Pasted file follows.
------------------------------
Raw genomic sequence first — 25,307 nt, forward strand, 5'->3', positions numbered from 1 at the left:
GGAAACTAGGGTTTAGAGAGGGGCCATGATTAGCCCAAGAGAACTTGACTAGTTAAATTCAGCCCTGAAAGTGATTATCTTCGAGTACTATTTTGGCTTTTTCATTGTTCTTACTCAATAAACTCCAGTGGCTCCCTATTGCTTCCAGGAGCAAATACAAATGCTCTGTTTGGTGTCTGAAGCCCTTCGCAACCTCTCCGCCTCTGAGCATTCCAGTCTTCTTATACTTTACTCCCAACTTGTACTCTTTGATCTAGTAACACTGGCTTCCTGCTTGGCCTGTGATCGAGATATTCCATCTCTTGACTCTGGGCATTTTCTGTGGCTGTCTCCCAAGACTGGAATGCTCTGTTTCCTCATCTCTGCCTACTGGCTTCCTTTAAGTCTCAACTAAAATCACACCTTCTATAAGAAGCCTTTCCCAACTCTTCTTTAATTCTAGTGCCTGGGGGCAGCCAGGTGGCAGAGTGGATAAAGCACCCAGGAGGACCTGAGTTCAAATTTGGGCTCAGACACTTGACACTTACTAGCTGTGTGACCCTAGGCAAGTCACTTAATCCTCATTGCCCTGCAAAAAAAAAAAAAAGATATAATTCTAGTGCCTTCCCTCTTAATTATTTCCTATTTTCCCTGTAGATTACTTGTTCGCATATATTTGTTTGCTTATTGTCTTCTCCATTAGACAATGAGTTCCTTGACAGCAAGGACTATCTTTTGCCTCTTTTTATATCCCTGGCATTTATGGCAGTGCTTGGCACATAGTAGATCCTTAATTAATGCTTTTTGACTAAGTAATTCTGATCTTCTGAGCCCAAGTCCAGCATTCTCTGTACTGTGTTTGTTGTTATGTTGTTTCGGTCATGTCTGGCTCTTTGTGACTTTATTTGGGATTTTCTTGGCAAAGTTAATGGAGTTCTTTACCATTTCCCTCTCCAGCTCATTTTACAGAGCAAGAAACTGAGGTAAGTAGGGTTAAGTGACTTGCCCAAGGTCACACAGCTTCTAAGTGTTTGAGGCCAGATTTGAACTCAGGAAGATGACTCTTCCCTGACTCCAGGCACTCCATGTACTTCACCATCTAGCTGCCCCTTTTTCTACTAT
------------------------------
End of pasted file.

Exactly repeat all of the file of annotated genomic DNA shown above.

Raw genomic sequence first — 25,307 nt, forward strand, 5'->3', positions numbered from 1 at the left:
GGAAACTAGGGTTTAGAGAGGGGCCATGATTAGCCCAAGAGAACTTGACTAGTTAAATTCAGCCCTGAAAGTGATTATCTTCGAGTACTATTTTGGCTTTTTCATTGTTCTTACTCAATAAACTCCAGTGGCTCCCTATTGCTTCCAGGAGCAAATACAAATGCTCTGTTTGGTGTCTGAAGCCCTTCGCAACCTCTCCGCCTCTGAGCATTCCAGTCTTCTTATACTTTACTCCCAACTTGTACTCTTTGATCTAGTAACACTGGCTTCCTGCTTGGCCTGTGATCGAGATATTCCATCTCTTGACTCTGGGCATTTTCTGTGGCTGTCTCCCAAGACTGGAATGCTCTGTTTCCTCATCTCTGCCTACTGGCTTCCTTTAAGTCTCAACTAAAATCACACCTTCTATAAGAAGCCTTTCCCAACTCTTCTTTAATTCTAGTGCCTGGGGGCAGCCAGGTGGCAGAGTGGATAAAGCACCCAGGAGGACCTGAGTTCAAATTTGGGCTCAGACACTTGACACTTACTAGCTGTGTGACCCTAGGCAAGTCACTTAATCCTCATTGCCCTGCAAAAAAAAAAAAAAGATATAATTCTAGTGCCTTCCCTCTTAATTATTTCCTATTTTCCCTGTAGATTACTTGTTCGCATATATTTGTTTGCTTATTGTCTTCTCCATTAGACAATGAGTTCCTTGACAGCAAGGACTATCTTTTGCCTCTTTTTATATCCCTGGCATTTATGGCAGTGCTTGGCACATAGTAGATCCTTAATTAATGCTTTTTGACTAAGTAATTCTGATCTTCTGAGCCCAAGTCCAGCATTCTCTGTACTGTGTTTGTTGTTATGTTGTTTCGGTCATGTCTGGCTCTTTGTGACTTTATTTGGGATTTTCTTGGCAAAGTTAATGGAGTTCTTTACCATTTCCCTCTCCAGCTCATTTTACAGAGCAAGAAACTGAGGTAAGTAGGGTTAAGTGACTTGCCCAAGGTCACACAGCTTCTAAGTGTTTGAGGCCAGATTTGAACTCAGGAAGATGACTCTTCCCTGACTCCAGGCACTCCATGTACTTCACCATCTAGCTGCCCCTTTTTCTACTAT